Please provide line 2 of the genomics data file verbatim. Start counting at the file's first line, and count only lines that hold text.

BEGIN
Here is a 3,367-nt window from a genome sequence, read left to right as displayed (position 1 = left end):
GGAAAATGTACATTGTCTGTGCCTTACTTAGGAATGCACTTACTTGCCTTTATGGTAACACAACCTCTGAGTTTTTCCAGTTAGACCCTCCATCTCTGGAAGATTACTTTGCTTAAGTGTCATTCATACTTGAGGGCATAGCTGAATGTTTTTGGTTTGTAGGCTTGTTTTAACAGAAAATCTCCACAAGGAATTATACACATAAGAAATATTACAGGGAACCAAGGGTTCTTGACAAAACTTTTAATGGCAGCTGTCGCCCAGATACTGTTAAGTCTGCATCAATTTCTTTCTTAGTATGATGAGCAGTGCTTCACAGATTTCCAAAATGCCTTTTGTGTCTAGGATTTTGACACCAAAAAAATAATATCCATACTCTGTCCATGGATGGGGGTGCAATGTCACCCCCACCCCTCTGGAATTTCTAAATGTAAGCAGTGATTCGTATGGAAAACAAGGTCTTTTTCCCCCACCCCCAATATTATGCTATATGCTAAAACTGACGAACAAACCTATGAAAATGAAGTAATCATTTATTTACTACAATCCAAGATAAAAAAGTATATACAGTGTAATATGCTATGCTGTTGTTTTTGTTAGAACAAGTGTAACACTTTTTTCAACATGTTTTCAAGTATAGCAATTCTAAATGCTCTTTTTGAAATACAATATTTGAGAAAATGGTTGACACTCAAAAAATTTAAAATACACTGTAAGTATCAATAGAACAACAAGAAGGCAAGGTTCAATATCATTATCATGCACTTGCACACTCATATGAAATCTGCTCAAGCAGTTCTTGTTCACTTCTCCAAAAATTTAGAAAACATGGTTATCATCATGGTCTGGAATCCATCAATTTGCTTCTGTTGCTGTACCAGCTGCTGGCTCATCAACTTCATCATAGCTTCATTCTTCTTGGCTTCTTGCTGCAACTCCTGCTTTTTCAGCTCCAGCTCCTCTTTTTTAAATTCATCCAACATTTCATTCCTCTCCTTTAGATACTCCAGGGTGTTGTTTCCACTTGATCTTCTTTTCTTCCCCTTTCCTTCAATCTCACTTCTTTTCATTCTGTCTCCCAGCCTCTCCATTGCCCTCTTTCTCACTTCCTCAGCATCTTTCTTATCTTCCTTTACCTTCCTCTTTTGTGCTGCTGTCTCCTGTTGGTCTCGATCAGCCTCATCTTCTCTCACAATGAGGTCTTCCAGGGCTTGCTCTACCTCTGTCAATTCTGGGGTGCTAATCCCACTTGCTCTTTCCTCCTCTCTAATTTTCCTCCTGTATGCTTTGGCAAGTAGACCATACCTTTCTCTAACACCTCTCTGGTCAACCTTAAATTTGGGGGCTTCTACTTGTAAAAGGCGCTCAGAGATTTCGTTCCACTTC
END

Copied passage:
GGAAAATGTACATTGTCTGTGCCTTACTTAGGAATGCACTTACTTGCCTTTATGGTAACACAACCTCTGAGTTTTTCCAGTTAGACCCTCCATCTCTGGAAGATTACTTTGCTTAAGTGTCATTCATACTTGAGGGCATAGCTGAATGTTTTTGGTTTGTAGGCTTGTTTTAACAGAAAATCTCCACAAGGAATTATACACATAAGAAATATTACAGGGAACCAAGGGTTCTTGACAAAACTTTTAATGGCAGCTGTCGCCCAGATACTGTTAAGTCTGCATCAATTTCTTTCTTAGTATGATGAGCAGTGCTTCACAGATTTCCAAAATGCCTTTTGTGTCTAGGATTTTGACACCAAAAAAATAATATCCATACTCTGTCCATGGATGGGGGTGCAATGTCACCCCCACCCCTCTGGAATTTCTAAATGTAAGCAGTGATTCGTATGGAAAACAAGGTCTTTTTCCCCCACCCCCAATATTATGCTATATGCTAAAACTGACGAACAAACCTATGAAAATGAAGTAATCATTTATTTACTACAATCCAAGATAAAAAAGTATATACAGTGTAATATGCTATGCTGTTGTTTTTGTTAGAACAAGTGTAACACTTTTTTCAACATGTTTTCAAGTATAGCAATTCTAAATGCTCTTTTTGAAATACAATATTTGAGAAAATGGTTGACACTCAAAAAATTTAAAATACACTGTAAGTATCAATAGAACAACAAGAAGGCAAGGTTCAATATCATTATCATGCACTTGCACACTCATATGAAATCTGCTCAAGCAGTTCTTGTTCACTTCTCCAAAAATTTAGAAAACATGGTTATCATCATGGTCTGGAATCCATCAATTTGCTTCTGTTGCTGTACCAGCTGCTGGCTCATCAACTTCATCATAGCTTCATTCTTCTTGGCTTCTTGCTGCAACTCCTGCTTTTTCAGCTCCAGCTCCTCTTTTTTAAATTCATCCAACATTTCATTCCTCTCCTTTAGATACTCCAGGGTGTTGTTTCCACTTGATCTTCTTTTCTTCCCCTTTCCTTCAATCTCACTTCTTTTCATTCTGTCTCCCAGCCTCTCCATTGCCCTCTTTCTCACTTCCTCAGCATCTTTCTTATCTTCCTTTACCTTCCTCTTTTGTGCTGCTGTCTCCTGTTGGTCTCGATCAGCCTCATCTTCTCTCACAATGAGGTCTTCCAGGGCTTGCTCTACCTCTGTCAATTCTGGGGTGCTAATCCCACTTGCTCTTTCCTCCTCTCTAATTTTCCTCCTGTATGCTTTGGCAAGTAGACCATACCTTTCTCTAACACCTCTCTGGTCAACCTTAAATTTGGGGGCTTCTACTTGTAAAAGGCGCTCAGAGATTTCGTTCCACTTC